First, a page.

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Spending on healthcare has been growing faster than the overall economy for the past four decades
The numbers surrounding healthcare spending in the United States are familiar to insurers, but staggering nonetheless. Spending on healthcare has been growing faster than the overall economy for the past four decades.
According to CMS, U.S. healthcare spending rose 4.4% in 2008, which was lower than the 6% growth recorded in 2007.
Now, with federal healthcare reform legislation, those abstract numbers are expected to begin hitting even closer to home.
"Many employers will be forced to purchase stop-loss insurance in order to manage the increased risk of the higher limits," Duncan says. He cites a recent National Business Group on Health survey showing that many employers are reacting to healthcare reform measures by raising contribution levels for employees and dependents.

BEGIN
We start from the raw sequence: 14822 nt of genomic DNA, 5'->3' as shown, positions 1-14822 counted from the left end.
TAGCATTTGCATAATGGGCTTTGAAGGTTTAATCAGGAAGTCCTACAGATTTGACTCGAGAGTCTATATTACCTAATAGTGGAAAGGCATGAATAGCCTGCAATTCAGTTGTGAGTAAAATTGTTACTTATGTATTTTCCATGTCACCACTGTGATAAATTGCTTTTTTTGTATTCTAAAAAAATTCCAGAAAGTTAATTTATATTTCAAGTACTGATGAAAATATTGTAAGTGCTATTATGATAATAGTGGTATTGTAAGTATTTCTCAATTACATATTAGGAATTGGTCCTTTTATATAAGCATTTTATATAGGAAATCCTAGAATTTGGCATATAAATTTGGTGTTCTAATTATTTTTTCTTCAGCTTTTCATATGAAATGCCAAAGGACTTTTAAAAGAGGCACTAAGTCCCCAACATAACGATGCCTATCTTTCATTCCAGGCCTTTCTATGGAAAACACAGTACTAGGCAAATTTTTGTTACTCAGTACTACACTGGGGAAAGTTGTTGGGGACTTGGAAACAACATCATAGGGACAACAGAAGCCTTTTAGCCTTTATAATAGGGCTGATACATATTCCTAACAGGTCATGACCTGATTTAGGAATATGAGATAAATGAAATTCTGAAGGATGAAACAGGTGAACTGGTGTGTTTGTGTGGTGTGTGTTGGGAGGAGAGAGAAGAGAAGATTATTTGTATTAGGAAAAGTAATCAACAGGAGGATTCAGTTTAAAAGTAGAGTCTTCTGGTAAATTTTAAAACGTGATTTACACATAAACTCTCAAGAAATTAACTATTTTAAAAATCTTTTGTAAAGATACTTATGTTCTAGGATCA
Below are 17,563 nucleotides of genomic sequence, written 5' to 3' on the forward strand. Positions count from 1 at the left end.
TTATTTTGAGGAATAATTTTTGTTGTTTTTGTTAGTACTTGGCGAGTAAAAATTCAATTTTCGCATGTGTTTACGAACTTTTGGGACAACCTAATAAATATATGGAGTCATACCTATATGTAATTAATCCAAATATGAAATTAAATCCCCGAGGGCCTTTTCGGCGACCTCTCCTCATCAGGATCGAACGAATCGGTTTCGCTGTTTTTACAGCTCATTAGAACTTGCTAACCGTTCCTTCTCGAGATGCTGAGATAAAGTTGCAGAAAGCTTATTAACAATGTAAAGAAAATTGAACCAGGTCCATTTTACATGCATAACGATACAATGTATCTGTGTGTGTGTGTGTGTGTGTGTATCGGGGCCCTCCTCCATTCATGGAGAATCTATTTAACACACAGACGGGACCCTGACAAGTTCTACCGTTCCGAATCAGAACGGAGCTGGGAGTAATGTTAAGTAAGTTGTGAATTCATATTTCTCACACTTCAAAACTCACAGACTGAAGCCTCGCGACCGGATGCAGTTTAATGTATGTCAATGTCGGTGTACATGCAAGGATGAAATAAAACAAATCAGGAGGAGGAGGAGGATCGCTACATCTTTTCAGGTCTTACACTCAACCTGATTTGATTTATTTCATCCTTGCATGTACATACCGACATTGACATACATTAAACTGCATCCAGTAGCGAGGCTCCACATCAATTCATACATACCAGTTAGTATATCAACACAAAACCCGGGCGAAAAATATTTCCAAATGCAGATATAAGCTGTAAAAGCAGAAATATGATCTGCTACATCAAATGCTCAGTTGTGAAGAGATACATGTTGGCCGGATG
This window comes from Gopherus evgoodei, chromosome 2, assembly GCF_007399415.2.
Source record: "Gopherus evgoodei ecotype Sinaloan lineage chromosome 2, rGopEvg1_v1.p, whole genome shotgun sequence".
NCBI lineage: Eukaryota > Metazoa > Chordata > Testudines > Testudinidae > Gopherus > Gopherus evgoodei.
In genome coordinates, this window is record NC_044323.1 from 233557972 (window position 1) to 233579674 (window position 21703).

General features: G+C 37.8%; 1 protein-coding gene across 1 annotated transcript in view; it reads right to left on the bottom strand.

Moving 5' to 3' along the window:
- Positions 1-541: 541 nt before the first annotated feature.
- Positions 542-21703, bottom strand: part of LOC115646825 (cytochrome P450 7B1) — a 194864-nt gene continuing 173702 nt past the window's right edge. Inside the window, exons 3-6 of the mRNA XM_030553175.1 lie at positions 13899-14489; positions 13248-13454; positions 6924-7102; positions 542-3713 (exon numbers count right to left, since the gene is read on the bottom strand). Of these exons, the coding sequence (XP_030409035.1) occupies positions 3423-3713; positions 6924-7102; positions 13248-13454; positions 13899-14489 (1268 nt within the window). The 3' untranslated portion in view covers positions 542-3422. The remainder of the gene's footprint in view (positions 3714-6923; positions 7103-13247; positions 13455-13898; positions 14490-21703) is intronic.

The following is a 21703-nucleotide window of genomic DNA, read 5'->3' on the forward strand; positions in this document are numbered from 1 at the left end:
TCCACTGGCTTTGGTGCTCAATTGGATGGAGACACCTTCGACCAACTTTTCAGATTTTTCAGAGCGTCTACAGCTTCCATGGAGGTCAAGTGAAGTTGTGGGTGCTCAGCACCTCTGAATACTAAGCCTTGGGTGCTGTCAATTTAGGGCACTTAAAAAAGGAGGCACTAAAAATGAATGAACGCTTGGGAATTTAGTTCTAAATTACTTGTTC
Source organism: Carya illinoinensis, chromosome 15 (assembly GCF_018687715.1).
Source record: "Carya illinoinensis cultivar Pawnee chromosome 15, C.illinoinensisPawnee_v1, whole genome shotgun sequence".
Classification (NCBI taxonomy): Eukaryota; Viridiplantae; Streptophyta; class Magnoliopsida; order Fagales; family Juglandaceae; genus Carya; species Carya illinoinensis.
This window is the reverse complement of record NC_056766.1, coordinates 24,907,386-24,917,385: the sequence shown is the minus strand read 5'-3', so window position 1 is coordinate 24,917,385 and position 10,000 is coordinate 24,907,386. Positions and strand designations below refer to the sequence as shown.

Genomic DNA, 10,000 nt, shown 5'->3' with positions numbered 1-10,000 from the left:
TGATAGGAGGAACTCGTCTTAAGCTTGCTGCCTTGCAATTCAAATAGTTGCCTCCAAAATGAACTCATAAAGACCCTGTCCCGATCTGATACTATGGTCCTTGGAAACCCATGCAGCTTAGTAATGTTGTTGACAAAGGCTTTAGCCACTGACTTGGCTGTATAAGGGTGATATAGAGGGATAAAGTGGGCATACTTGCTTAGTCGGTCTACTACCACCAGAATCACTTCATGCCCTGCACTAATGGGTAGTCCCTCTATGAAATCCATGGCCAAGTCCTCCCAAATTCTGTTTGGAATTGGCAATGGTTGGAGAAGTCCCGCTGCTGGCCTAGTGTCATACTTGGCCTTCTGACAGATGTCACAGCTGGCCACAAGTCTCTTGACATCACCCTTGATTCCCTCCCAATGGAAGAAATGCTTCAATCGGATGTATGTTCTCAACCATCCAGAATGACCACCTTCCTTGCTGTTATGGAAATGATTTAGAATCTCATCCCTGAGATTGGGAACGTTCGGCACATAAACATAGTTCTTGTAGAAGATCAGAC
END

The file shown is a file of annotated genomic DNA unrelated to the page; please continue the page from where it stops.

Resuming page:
Duncan also pointed to the Massachusetts market, where the state-based reform, which includes an individual mandate and subsidized coverage, appears to have increased costs, rather than reducing them as intended. Payers and state regulators spent much of the summer butting heads over approving premium increases, with most payer organizations finally settling with the state on revised rates by late August.